Frequently Asked Questions
What is CrossFit?
We thought this deserved it’s own page, so check out our "What is CrossFit?" page.
That looks tough, should I get in shape first before I come to a CrossFit Tempe class?
You don't need any prior athletic ability to start or to be in shape, just the will to try. Regardless of your current fitness or skill level we will give you a customized system of instructions designed to get you up to speed and into the best shape of your life.
What do I need to bring to class?
Comfortable workout clothes and a positive attitude (read: check your ego at the door). We have all of the equipment you will need for the workouts. Some athletes bring some of their own equipment such as jump ropes or mobility equipment, but this is optional as we will provide everything necessary for you to complete the workouts.
Can’t I just wear headphones and do my own thing, I don’t like group workouts?
Our mission and service to you is to conduct a high intensity, group fitness classes that are programmed to engender friendly competition and group camaraderie. This is nothing like “aerobics class”. We hope you will join us, make some new friends, and sweat together. If you are also interested in personal training sessions just let us know when you come in.
Is your class dangerous?
CrossFit itself is not inherently dangerous. With all athletic activity comes risk, but our mission is to provide a safe and effective training environment. All workouts can be scaled to any level and we encourage and coach all of our members to work within their ability in order to stay safe.
I’m a woman. Will lifting weights make me “bulky”?
There is a common misconception that lifting weights will give women massive shoulders and huge arms. You will have better tone and build lean muscle mass, but you will still look feminine, we promise!
What if the weight is too heavy or I can’t do some of the movements?
We design our workouts under the assumption that most people cannot complete them as prescribed (“Rx”). We want our athletes to learn the exercises safely and that often means reducing the weights to an appropriate level or making an appropriate movement substitution which should be decided upon by one of the coaches.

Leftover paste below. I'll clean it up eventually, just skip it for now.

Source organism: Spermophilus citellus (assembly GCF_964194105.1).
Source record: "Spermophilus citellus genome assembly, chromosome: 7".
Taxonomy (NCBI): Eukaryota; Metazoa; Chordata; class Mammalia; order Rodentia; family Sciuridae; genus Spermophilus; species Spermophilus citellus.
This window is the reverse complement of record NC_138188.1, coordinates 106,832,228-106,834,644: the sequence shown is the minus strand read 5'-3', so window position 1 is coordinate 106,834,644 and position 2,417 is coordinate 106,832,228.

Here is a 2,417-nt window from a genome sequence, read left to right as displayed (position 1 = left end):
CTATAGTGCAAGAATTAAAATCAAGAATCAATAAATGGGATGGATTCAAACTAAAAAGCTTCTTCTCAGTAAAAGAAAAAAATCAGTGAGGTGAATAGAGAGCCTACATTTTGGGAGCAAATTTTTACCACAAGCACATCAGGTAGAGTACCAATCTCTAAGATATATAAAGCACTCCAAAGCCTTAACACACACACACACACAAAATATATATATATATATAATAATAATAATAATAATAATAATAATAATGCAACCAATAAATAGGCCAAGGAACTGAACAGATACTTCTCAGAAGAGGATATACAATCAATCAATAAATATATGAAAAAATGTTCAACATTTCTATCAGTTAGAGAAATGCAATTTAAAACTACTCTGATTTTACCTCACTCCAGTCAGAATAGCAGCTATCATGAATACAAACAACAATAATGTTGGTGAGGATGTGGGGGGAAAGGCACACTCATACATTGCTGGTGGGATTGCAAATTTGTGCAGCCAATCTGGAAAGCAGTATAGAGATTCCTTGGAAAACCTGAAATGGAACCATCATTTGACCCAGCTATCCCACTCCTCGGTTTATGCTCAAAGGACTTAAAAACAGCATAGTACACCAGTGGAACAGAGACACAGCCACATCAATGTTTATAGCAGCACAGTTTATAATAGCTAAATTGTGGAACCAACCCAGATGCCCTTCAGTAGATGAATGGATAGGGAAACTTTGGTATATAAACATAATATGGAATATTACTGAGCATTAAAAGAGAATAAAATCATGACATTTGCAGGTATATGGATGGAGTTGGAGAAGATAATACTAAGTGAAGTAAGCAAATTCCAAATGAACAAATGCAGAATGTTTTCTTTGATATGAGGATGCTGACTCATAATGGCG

Common Acronyms We Use
This is an acronym for “Workout of the Day”,but you’ll also see it used in noun, verb, and adverb form as in, “take a look at the WOD,” “we are going to WOD now,” “we are WODing at 5:30.”
“As Many Reps As Possible”. This denotes that the WOD is time-specific and you repeat the list of exercises over and over until the set time expires.
“Rounds for Time”. This means the WOD is task-specific; you have a set amount of exercises of movements and you complete them as quickly as you safely can.
“Rx” is shorthand for “prescribed”, meaning you did the WOD with the prescribed/max weight, reps, and without substituting any movements… you can also think of this as the “max” weights. These are usually set very high, for top-level athletes so “scaling”… using less than the max weight or substituting an appropriate but less challenging movement… is absolutely appropriate and necessary for many if not most athletes. The point of a WOD is elicit a metabolic response through high intensity exercise. If you chose a weight that is too high or a skill you are not ready for, you will spend too much time resting between reps or sets and won’t achieve the desired metabolic conditioning. The sign of a mature athlete is one who knows when to scale, to choose appropriate weights and substitute movements, thus allowing them to get an intense workout. If you have questions about how to scale for any WOD grab one of the coaches and ask for suggestions.